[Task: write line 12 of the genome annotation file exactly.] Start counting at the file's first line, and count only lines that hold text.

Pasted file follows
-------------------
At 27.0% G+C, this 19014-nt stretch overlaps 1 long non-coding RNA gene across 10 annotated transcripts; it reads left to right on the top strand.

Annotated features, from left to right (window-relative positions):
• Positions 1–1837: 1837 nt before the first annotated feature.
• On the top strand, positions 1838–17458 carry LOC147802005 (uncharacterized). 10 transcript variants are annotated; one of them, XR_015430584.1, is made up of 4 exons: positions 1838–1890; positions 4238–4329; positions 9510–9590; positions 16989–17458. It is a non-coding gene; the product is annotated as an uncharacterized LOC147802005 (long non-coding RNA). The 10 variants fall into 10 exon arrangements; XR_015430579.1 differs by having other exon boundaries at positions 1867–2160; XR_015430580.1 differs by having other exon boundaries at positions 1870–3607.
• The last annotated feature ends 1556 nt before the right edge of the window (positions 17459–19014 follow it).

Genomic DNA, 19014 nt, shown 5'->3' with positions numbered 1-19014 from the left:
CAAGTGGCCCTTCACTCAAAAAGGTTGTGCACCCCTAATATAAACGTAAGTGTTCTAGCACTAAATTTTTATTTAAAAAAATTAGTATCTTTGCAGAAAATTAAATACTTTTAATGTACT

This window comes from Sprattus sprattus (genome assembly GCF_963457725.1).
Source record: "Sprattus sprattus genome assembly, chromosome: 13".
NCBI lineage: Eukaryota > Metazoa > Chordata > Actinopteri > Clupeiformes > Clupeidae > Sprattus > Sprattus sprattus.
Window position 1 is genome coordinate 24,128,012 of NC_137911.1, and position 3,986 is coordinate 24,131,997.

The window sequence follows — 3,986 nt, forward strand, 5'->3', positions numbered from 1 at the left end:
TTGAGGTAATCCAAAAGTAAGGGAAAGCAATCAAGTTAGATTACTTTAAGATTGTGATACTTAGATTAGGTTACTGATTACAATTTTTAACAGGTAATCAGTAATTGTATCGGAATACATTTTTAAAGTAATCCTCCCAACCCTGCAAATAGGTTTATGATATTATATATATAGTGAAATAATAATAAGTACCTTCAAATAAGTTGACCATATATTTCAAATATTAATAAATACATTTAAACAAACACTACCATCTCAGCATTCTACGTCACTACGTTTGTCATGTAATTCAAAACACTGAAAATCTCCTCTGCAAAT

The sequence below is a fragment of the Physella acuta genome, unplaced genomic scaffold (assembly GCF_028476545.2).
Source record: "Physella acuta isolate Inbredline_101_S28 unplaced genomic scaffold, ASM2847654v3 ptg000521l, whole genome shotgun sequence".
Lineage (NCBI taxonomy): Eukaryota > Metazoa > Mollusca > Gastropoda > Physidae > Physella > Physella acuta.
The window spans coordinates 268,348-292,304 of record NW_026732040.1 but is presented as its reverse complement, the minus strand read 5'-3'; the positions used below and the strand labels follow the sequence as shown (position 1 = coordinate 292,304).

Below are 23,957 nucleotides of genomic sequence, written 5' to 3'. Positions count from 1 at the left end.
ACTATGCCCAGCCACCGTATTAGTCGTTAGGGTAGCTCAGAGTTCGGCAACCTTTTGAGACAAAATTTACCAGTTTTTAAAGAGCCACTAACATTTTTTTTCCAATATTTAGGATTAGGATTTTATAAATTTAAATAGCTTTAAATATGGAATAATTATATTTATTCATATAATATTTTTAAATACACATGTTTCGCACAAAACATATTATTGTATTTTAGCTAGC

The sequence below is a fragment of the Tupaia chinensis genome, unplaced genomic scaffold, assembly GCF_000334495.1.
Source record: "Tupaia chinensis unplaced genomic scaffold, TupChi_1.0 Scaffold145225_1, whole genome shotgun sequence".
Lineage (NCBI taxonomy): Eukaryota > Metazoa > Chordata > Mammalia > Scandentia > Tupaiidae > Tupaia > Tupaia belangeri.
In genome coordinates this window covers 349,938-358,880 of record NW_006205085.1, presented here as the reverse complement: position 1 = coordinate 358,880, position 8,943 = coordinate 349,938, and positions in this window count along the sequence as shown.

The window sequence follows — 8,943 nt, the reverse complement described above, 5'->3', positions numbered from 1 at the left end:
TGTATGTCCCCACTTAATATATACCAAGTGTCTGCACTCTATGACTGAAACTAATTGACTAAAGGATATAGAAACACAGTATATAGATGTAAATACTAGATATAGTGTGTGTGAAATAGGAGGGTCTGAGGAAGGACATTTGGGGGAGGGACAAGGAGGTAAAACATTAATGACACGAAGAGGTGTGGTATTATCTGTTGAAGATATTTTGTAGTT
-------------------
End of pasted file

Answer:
The window sequence follows — 3,986 nt, forward strand, 5'->3', positions numbered from 1 at the left end: